Greater love has no one than this: to lay down one’s life for one’s friends. -John 15:13
How many blog posts this week will we read about love? Some of you are already groaning, I know. I am married, and am furthermore in love with my darling and goofy hubby, and even I get a little cynical around Valentine’s Day. I’m sure we could each write a treatise on our reasons for being cynical on any given topic, but today’s post is not for that.
The Bible verse typed above was spoken by Jesus to his disciples, and ultimately refers to his own sacrifice for us. But I couldn’t help thinking of it when I first saw the picture of those sweet people dressed in purple, standing on the steps of the state capitol building in Denver. I wrote in an earlier post about our daughter, Chloe, and Rett Syndrome. (Here is a link to that post: Disarming)
When my sister first found out about Chloe’s diagnosis, she wasted no time (read “within days”) contacting the local Rett Syndrome foundations and finding out what she, as the doting and most awesome of aunties, could do to help. She lives in Denver. We live in Vermont. This sucks. There is no other way I can think to say this that so fully expresses how I feel about the distance between us and our families.
Out in Colorado, it turns out there are quite a few things going on for girls with Rett and their families. This event pictured above was actually only a local part of a worldwide event that happened October 13, 2012. Sponsored by the Blue Sky Girls, and in order to raise awareness for Rett Syndrome, it was called Raise to the Top. Girls and their families gathered at buildings of high visibility and flanked by beautiful, and massive, staircases. These buildings included, along with the Capitol building in Denver, Harvard Medical Building, the New York City Tweed Courthouse, and Helsinki Lutheran Cathedral.
Staircases, according to the Blue Sky Girls website, symbolize “the strength and will that girls with Rett Syndrome have shown to keep going no matter the odds and the difficulties they face every minute of their lives. Climbing stairs is a symbolic gesture, because climbing takes you upward and forward even if it is difficult.” Many girls with Rett cannot walk, and if they can, climbing stairs can be very tiring. For those who needed extra help, family members and local fire fighters were on hand to carry the girls up the stairs.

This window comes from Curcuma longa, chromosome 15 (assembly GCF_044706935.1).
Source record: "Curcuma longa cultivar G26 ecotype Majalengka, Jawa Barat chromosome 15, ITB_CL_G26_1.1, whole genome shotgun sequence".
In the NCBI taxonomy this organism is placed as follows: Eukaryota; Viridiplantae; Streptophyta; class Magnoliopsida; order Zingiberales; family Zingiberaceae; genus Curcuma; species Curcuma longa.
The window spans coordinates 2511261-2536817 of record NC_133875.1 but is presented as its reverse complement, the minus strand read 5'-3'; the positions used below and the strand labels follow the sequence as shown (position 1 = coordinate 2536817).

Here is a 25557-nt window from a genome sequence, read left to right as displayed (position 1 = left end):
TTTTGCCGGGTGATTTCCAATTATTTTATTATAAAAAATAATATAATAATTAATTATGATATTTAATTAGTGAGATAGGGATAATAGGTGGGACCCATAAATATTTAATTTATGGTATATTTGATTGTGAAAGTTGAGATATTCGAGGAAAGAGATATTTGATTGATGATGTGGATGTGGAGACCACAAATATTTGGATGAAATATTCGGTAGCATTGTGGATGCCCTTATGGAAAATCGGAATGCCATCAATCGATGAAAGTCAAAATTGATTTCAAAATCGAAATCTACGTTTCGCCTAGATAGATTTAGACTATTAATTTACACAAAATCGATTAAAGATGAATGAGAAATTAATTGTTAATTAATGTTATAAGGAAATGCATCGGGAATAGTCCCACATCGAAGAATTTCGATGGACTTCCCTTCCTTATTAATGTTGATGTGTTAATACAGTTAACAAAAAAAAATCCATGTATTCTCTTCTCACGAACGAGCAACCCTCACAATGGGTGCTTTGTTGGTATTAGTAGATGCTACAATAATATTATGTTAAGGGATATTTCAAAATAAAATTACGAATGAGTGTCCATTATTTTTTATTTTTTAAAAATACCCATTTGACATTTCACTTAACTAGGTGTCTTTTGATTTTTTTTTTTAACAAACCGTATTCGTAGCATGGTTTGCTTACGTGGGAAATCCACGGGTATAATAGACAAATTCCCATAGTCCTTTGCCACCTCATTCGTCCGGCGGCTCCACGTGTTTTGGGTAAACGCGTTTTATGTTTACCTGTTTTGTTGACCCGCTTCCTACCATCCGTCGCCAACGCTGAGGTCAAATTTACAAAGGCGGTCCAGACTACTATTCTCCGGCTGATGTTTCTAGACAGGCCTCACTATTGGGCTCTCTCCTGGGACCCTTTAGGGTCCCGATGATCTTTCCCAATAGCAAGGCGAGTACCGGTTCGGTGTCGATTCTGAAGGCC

Oh, how I wish I could have been there to see it!
In our house that day, I so distinctly remember, Sean and I were preparing for a dinner party. I love having people over, but life just gets busy sometimes. So when our church organized a way for us to share a meal with both new and familiar faces, we signed up without hesitation. On a normal night in with friends, I usually keep the fuss to a minimum. I would much rather enjoy the company than mess with fancy food. But this felt like an opportunity to play with the party aspect a little more than usual. So I planned the meal from start to finish, appetizers to dessert. It was fun. But it was work. Add to that the cleaning of the house, and our family was in a whirlwind that day. From vacuuming to dusting, to chopping to squirting ranch dressing into individual shot glasses for a veggie dip appetizer, we were swirling ourselves into a breathless tizzy.
Late in the afternoon, Sean sat for a moment to rest. He checked his phone, because this is what we do when we sit. We check our phones.
“Allison, look at this,” he said. I was three steps from annoyed: I was busy, for Pete’s sake! But the fourth step landed me next to his chair, where he held out his phone to show me the picture posted on Facebook. The picture posted on my blog today, of my sister, my aunt, and my cousins, on the steps of the capitol, dressed in whatever purple they could gather. Purple is the color of Rett, as pink is for breast cancer.
I walked two more steps until I was sitting on the couch, holding Sean’s phone, my eyes never leaving the picture. The swirlings and whirlings of cooking and cleaning were stilled. I looked up at Sean. We had no words.
What kind of person dresses so purposefully in purple, to stand in the chill of an October day, for the love of a little girl who sits playing in her bedroom almost 2000 miles away? Greater love has no one than this: to lay down one’s life for his friends.
After some grumbling consent, I obtained permission to post their precious faces on my blog, so I could thank them. (Thank you, you sweet, sweet people!) Since I cannot, at this moment, give them all great big hugs, I figured this was the least I could do.
If you look, there are opportunities all around us to show our love to those we care for. February 28, two weeks after Valentine’s Day, is Rare Disease Day. We will wear purple, for Rett. Won’t you consider joining us? I’ve added some links below if you would like to know more.